I received an amazing and inspiring e-mail the day after Christmas from a Veggie Grettie reader. A while back Melissa contacted me through the website and she and I have become cyber-friends. I really enjoy hearing from her about her progress. Melissa has agreed to allow me to share her e-mail with all of you.
As a quick side-note, I have been wanting to share the photo above with all of you for a long time now and was just waiting for the right post. A few months ago I was shopping at Mother’s Market and came across this heart-shaped potato…you would have thought I happened upon a real gem because I was so excited…Isn’t Mother Nature amazing?!?!?!?!
Couldn’t wait to let you know what a wonderful Christmas gift my husband (the meat eating/hunter) gave to me. He sat down and watched Forks over Knifes with me. I had been telling him how my lifestyle change was not me becoming a PETA spokesperson (even though I really like a lot of what they stand for) but it was about becoming a healthier/happier and more compassionate person.
Anyway, after the movie he turned to me and said “Okay” and I asked him what he was talking about and he said “Okay, I’ll do it, I’ll give up meat and dairy too”. It was WONDERFUL!!!!!.
Last night we got out all of my Vegan cookbooks and I showed him excerpts from the Kind Diet and Eating Animals and we started making a list of things he would like to try.
I am so excited and so grateful!! Please encourage those who are struggling with family to at least watch “Forks over Knifes” with them… I would have never believed it would make such an impact.
Here is to a wonderfully blessed and animal product free NEW YEAR!!!! Yea!!
I will keep you posted as Jerry and I embark on this journey together.
FORKS OVER KNIVES examines the profound claim that most, if not all, of the so-called “diseases of affluence” that afflict us can be controlled, or even reversed, by rejecting our present menu of animal-based and processed foods. The major storyline in the film traces the personal journeys of a pair of pioneering yet under-appreciated researchers, Dr. T. Colin Campbell and Dr. Caldwell Esselstyn.
In this interview, Brian tells us about his experience making Forks Over Knives and then watching it blossom into a huge success…
JH: You went from commercial real estate straight into producing one of the most important documentaries of our time, Forks Over Knives, as your first film. What inspired you to take the leap?
BW: The evidence that diseases like heart disease, diabetes, and sometimes cancer, can be effectively prevented, and even reversed, by a whole foods plant-based diet is compelling. For whatever reason, the information wasn’t getting to the masses, so only a few people were benefiting from it. I thought making a feature film was an opportunity to change that, and doing something that would have a positive impact on people’s lives was something I always wanted to do.
JH: How do you feel about the outpouring of support and enthusiasm for the film?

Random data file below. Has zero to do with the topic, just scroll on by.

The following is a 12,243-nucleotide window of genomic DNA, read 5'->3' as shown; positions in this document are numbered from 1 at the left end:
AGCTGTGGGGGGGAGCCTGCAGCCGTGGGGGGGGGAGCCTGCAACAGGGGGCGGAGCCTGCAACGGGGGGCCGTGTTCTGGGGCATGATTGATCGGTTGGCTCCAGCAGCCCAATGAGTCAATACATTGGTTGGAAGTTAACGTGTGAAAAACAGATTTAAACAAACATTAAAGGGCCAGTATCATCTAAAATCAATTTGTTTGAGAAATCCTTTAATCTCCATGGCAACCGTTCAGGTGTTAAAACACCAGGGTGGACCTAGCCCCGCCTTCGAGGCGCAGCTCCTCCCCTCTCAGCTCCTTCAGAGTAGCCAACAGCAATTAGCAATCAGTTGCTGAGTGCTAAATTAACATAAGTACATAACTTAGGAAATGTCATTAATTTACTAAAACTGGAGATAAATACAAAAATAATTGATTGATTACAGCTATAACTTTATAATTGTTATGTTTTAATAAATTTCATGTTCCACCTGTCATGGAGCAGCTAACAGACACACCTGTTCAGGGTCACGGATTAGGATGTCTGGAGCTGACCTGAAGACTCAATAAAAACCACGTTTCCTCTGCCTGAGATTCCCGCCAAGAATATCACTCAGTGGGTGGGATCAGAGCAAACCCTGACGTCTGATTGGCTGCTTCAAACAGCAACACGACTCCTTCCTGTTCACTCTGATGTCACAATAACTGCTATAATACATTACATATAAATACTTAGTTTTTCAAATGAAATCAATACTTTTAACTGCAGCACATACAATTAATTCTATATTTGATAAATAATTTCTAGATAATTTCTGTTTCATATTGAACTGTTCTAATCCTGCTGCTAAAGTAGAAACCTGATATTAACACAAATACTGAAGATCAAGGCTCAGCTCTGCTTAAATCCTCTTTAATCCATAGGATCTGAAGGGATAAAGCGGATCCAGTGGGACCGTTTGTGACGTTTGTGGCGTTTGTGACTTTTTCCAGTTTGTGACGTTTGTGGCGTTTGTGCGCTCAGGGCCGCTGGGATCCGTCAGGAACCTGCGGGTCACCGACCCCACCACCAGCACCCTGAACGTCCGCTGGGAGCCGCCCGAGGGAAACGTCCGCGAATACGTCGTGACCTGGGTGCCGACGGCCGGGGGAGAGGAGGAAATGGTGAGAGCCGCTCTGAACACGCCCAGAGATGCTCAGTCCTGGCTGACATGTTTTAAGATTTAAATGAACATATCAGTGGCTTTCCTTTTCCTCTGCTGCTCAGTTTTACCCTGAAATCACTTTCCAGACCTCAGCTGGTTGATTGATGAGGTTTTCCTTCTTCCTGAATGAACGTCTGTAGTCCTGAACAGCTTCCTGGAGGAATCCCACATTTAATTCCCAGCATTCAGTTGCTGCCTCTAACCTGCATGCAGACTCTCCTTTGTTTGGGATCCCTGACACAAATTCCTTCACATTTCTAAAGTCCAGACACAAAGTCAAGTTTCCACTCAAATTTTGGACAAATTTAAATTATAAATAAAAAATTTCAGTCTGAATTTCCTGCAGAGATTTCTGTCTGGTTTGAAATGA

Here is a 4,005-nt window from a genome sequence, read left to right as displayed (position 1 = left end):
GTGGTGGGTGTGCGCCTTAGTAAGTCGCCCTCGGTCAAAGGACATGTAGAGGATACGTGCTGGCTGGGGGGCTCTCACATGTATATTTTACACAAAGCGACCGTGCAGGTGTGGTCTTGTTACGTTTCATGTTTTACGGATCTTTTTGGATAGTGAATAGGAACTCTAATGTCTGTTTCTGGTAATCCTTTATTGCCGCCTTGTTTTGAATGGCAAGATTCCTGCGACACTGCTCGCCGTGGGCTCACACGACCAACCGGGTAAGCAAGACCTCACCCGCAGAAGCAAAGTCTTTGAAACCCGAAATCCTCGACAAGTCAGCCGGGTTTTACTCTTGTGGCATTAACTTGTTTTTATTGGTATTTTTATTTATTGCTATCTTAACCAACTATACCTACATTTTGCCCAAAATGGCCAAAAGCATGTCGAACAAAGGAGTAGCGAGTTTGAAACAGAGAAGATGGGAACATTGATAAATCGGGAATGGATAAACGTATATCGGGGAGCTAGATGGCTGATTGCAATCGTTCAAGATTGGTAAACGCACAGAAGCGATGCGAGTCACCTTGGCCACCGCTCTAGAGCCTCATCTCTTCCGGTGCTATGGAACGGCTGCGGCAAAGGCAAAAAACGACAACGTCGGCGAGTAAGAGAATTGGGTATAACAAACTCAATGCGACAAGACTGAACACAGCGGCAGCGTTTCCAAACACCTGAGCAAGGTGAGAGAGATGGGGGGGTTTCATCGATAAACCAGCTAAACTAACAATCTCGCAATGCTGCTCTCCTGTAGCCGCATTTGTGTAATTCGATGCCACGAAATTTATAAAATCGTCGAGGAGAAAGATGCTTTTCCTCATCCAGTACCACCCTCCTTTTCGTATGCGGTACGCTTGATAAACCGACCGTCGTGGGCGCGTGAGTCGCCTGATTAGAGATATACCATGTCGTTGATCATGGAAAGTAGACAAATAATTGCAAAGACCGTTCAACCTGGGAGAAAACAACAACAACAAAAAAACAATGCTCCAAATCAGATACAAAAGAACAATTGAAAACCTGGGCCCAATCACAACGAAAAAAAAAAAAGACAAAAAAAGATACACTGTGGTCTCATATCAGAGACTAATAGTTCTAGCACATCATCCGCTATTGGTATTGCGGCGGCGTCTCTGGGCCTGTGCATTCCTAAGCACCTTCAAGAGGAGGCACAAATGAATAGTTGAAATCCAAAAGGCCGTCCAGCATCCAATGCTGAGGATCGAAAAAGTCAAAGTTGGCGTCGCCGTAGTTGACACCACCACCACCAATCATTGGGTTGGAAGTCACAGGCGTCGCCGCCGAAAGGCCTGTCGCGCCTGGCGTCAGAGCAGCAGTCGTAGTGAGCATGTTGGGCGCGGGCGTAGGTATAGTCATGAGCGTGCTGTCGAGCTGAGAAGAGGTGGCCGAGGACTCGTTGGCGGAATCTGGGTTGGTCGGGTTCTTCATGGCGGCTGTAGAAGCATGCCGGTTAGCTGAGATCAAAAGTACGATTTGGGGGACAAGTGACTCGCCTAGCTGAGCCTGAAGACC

BW: The response has been beyond what I had imagined. It’s rewarding. I think people see the potential in the concepts brought forward in the film as a real way to make our lives better.
BW: I hope that the level of education about food and its impact on health will increase, and that as a result, people will lead more healthful lives. It turns out that the same diet that is good for human health, is compassionate to animals and less taxing to the environment, so it’s important to see improvements in these areas as well.
JH: Can you describe the message you are trying to relay by creating such a critical piece?
BW: The message is that there is evidence that there’s something very specific we can do to greatly reduce our suffering from degenerative diseases. At a time when we’re trying to find solutions to difficult problems, it’s good to know that there may be one at hand—especially something that is simple.
JH: What was it like working with a healthy handful of the most innovative, influential scientists of our generation?
BW: Given my passion for the subject, there are no individuals I would have rather worked with than Dr. Campbell and Dr. Esselstyn. Getting to spend as much time with them as we did, and getting to know them personally, was an experience that is difficult to describe in words.
JH: What was your biggest challenge in making the film?
BW: The biggest challenge was figuring out how to take a vast amount of information along with a significant number of stories, and making into a presentation of less than 96 minutes. There’s a lot of material that didn’t make it in. We realized that the film represents more the beginning of a discussion.
JH: Do you intend to continue making documentary films with a similar message?
BW: Right now I’m focused on releasing the film, an undertaking that is quite substantial. I do, though, like the idea of making another documentary film.
"The diet that helps to reduce weight in the short run needs to be the same diet that creates and maintains health in the long run."
~T. Colin Campbell
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